By Ada Zguros
Each morning we establish an image and an identity for ourselves through the simple act of getting dressed. The clothes we wear fulfil our needs and through them we communicate. Sometimes they convey a sense of belonging and cultural heritage, especially for special occasions.
Women are always concerned about clothing, dress sense and their body, in a world where popular media and culture presents an increasingly extreme and distorted view of femininity and the ideal body.
How do they feel in front of the mirror? Do they keep their culture style or do they change it influenced by British culture? We have asked two Turkish women to share their feeling and experiences with as. Meet Arzu Kara, a stylist and Asalet Tulaz, advice worker and learn more about them.
Arzu Kara I have always been intrigued by the beautiful clothes
Arzu Kara is a young fashion designer originally from Istanbul. She launched her fashion label in 2006 and her company is based in Henley-on-Thames, Oxfordshire. She has studied at St. Martin’s and later graduated with a degree in Fashion Textiles from Thames Valley University. Arzu is a very talented and vibrant young woman who instills confidence and energy.
What is special about Turkish fashion?
The traditional styles of fashion are located in the rural areas of Turkey. However, as I was born and raised in Istanbul, fashions and styles were in line with the rest of Europe and traditional clothing was not apparent, hence my designs and creativity were based on modern popular European trends.
How do you combine the tradition from your country with the modern fashion? Do you ever incorporate any elements of your tradition into your clothes?
I haven’t yet but I have always been intrigued by the beautiful clothes made in the Black Sea region so I think I will have to pay them a visit and base a collection on them.
Is what you wear important to you?
Like most (or all) women, the clothes I wear change my mood and affect how I feel about myself. No one can deny that as soon as we put our heels on or a well made/fitted dress, we instantly feel more confident, sexier and leaner. However, comfort and being able to move is the most important factor for me – especially working in the studio (draping on the mannequin and pattern cutting requires movement). I wear pieces from my collections almost everyday but I also mix and match them with more basic stuff. I do love dressing up though when the occasion arises.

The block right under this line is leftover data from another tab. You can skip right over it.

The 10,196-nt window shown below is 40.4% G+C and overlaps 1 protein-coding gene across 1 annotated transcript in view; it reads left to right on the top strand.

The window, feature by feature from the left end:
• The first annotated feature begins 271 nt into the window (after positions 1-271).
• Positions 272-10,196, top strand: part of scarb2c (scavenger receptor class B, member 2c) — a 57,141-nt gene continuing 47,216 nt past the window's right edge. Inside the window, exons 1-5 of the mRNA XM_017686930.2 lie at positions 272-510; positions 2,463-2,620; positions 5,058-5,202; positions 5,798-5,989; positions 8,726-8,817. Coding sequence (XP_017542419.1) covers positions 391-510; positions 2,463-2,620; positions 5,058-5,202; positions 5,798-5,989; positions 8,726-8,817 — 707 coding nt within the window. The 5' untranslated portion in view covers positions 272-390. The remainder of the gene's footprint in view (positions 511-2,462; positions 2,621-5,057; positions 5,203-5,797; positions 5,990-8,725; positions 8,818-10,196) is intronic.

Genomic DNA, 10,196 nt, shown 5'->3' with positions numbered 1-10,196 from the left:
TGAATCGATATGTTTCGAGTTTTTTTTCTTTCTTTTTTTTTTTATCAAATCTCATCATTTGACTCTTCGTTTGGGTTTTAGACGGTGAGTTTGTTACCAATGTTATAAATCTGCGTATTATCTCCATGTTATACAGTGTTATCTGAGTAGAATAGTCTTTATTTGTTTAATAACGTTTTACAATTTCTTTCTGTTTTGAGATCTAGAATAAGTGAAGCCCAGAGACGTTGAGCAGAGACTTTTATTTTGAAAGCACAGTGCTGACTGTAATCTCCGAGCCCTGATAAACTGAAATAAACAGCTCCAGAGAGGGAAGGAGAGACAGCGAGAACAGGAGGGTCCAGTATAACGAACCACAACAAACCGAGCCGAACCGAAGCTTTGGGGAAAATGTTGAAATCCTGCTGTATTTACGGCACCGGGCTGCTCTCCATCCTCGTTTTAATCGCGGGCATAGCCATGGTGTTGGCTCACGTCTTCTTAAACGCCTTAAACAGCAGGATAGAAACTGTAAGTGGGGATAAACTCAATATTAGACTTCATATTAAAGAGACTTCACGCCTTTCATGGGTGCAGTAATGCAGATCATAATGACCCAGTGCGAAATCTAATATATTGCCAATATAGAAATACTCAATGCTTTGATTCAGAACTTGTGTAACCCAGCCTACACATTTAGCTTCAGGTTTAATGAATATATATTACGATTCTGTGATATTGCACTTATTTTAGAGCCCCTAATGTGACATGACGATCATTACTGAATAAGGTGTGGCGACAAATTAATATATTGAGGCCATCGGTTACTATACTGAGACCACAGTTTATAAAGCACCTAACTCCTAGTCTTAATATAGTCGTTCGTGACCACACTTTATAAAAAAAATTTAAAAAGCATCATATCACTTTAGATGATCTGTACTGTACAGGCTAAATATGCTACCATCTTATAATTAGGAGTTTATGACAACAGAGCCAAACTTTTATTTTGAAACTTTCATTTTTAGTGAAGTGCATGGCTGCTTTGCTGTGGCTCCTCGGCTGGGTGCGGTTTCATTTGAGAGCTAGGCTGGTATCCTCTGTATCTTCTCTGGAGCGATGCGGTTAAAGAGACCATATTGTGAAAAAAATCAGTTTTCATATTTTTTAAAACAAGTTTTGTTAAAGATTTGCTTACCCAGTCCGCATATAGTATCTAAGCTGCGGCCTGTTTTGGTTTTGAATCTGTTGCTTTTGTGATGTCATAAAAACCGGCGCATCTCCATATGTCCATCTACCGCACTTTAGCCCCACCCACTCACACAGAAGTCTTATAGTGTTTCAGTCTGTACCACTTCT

What is your favourite brand?
Hussein Chalayan is my hero. I can look at his incredibly elaborate but simple designs for hours. Bora Aksu is another designer that I am in love with, which is completely different to Chalayan in style, but his pieces are so dreamy and he is an expert in draping and mixing textures. Alexander McQueen for his amazing vision reflected onto his clothes and Valentino for the eternally classic but ladylike dresses.
What colours do you use mostly?
I love all colours so tend to use most of them but of course blacks, greys and neutrals are staples in my A/W collections.
What is your favourite style?
I like simple, well cut and constructed garments with a twist in natural fibres. For evening, I choose more elaborate dresses or jeans with killer heels.
Do you think that what you wear helps women in their career?
I personally think it does, especially if one works in front of other people. Some might claim that there are very successful women, who started their businesses from their kitchen dressed in their pyjamas but I, like many other women I know, need to get ready properly.
What made you pursue fashion? Was there a particular person in your life or reason that inspired you?
No one in my family has been into fashion (apart from my younger brothers, who are very into their clothes) so I can only assume that it came within. I used to crotchet little dresses for my dolls and draw Barbies with super long evening gowns. Up until the age of 8 I couldn’t decide between Fashion and Law as I also wanted to be a Lawyer but my father discouraged me in pursuing that. So fashion has become my destiny.
What are your tips for launching a successful career in fashion?
I would suggest that they stay true to their style but listen to their audience. What looks great on paper doesn’t necessarily look great in three dimensions. A wearer must feel good in the garment and comfortable. My first collection after graduation had many compliments but didn’t sell too well. This was due to my naivety expecting all of my potential customers to be size 8 and 6 feet tall. Everything looks OK on a static mannequin but we live in our clothes and need them to maintain their shape. Fashion to young people seems incredibly glamorous but behind the scenes are many sleepless nights and a lot of hard work.
Why did you choose the UK to set up your company?
I was 20 when I came to the UK to study English, then Fashion Design, and never went back. This wasn’t a conscious decision, things just happened that way and despite all of my family living in Istanbul, I stayed here. I think it was a good decision as London has become the hub of fashion in the past 10-15 years.
Does the fashion industry in this country favour young designers (of foreign heritage) more than other fashion hubs, by others meaning Paris, Milan or New York?
I believe that, like in every sector, we have the hunger for new and exciting stuff which might manifest itself in favouring young designers but we are very encouraging when it comes to creativity. Which I think is wonderful!